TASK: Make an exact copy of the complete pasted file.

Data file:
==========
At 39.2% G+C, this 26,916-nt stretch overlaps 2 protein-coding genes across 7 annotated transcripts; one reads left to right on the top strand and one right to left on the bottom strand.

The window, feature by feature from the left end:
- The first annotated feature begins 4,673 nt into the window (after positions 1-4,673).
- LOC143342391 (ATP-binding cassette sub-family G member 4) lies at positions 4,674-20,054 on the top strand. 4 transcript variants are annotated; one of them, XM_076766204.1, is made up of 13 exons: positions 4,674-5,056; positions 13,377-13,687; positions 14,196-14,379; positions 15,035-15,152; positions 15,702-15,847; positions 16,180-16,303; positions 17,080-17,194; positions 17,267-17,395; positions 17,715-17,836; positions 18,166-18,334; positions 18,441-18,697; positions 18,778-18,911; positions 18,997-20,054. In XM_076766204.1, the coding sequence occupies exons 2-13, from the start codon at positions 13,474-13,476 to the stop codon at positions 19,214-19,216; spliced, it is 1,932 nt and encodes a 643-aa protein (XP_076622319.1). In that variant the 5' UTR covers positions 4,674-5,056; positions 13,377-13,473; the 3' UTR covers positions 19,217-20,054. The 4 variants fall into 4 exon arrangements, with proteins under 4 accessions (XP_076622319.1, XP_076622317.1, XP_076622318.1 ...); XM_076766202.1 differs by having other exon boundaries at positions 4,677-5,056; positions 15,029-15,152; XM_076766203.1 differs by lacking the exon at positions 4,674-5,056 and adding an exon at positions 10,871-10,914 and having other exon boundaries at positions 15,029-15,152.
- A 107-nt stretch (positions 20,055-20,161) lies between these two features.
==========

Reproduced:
At 39.2% G+C, this 26,916-nt stretch overlaps 2 protein-coding genes across 7 annotated transcripts; one reads left to right on the top strand and one right to left on the bottom strand.

The window, feature by feature from the left end:
- The first annotated feature begins 4,673 nt into the window (after positions 1-4,673).
- LOC143342391 (ATP-binding cassette sub-family G member 4) lies at positions 4,674-20,054 on the top strand. 4 transcript variants are annotated; one of them, XM_076766204.1, is made up of 13 exons: positions 4,674-5,056; positions 13,377-13,687; positions 14,196-14,379; positions 15,035-15,152; positions 15,702-15,847; positions 16,180-16,303; positions 17,080-17,194; positions 17,267-17,395; positions 17,715-17,836; positions 18,166-18,334; positions 18,441-18,697; positions 18,778-18,911; positions 18,997-20,054. In XM_076766204.1, the coding sequence occupies exons 2-13, from the start codon at positions 13,474-13,476 to the stop codon at positions 19,214-19,216; spliced, it is 1,932 nt and encodes a 643-aa protein (XP_076622319.1). In that variant the 5' UTR covers positions 4,674-5,056; positions 13,377-13,473; the 3' UTR covers positions 19,217-20,054. The 4 variants fall into 4 exon arrangements, with proteins under 4 accessions (XP_076622319.1, XP_076622317.1, XP_076622318.1 ...); XM_076766202.1 differs by having other exon boundaries at positions 4,677-5,056; positions 15,029-15,152; XM_076766203.1 differs by lacking the exon at positions 4,674-5,056 and adding an exon at positions 10,871-10,914 and having other exon boundaries at positions 15,029-15,152.
- A 107-nt stretch (positions 20,055-20,161) lies between these two features.